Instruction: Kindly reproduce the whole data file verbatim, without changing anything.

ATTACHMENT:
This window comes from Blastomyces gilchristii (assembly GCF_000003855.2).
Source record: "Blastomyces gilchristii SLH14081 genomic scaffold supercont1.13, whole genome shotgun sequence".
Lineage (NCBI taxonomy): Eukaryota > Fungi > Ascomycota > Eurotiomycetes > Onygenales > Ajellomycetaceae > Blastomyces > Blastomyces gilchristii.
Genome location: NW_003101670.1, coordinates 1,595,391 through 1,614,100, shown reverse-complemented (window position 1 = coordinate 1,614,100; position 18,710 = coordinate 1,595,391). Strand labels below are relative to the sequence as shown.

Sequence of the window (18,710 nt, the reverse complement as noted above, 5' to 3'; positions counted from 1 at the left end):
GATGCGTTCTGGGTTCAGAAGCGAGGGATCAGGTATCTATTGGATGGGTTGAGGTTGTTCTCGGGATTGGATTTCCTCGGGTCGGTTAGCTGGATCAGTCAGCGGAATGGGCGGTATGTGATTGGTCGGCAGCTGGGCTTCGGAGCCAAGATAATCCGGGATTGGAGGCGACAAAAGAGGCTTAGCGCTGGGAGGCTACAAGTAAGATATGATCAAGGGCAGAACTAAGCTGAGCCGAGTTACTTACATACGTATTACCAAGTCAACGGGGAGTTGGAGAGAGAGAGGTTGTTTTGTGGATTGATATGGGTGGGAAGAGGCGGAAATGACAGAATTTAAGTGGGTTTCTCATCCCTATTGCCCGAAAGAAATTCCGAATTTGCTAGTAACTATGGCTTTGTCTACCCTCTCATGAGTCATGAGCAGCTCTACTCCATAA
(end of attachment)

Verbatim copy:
This window comes from Blastomyces gilchristii (assembly GCF_000003855.2).
Source record: "Blastomyces gilchristii SLH14081 genomic scaffold supercont1.13, whole genome shotgun sequence".
Lineage (NCBI taxonomy): Eukaryota > Fungi > Ascomycota > Eurotiomycetes > Onygenales > Ajellomycetaceae > Blastomyces > Blastomyces gilchristii.
Genome location: NW_003101670.1, coordinates 1,595,391 through 1,614,100, shown reverse-complemented (window position 1 = coordinate 1,614,100; position 18,710 = coordinate 1,595,391). Strand labels below are relative to the sequence as shown.

Sequence of the window (18,710 nt, the reverse complement as noted above, 5' to 3'; positions counted from 1 at the left end):
GATGCGTTCTGGGTTCAGAAGCGAGGGATCAGGTATCTATTGGATGGGTTGAGGTTGTTCTCGGGATTGGATTTCCTCGGGTCGGTTAGCTGGATCAGTCAGCGGAATGGGCGGTATGTGATTGGTCGGCAGCTGGGCTTCGGAGCCAAGATAATCCGGGATTGGAGGCGACAAAAGAGGCTTAGCGCTGGGAGGCTACAAGTAAGATATGATCAAGGGCAGAACTAAGCTGAGCCGAGTTACTTACATACGTATTACCAAGTCAACGGGGAGTTGGAGAGAGAGAGGTTGTTTTGTGGATTGATATGGGTGGGAAGAGGCGGAAATGACAGAATTTAAGTGGGTTTCTCATCCCTATTGCCCGAAAGAAATTCCGAATTTGCTAGTAACTATGGCTTTGTCTACCCTCTCATGAGTCATGAGCAGCTCTACTCCATAA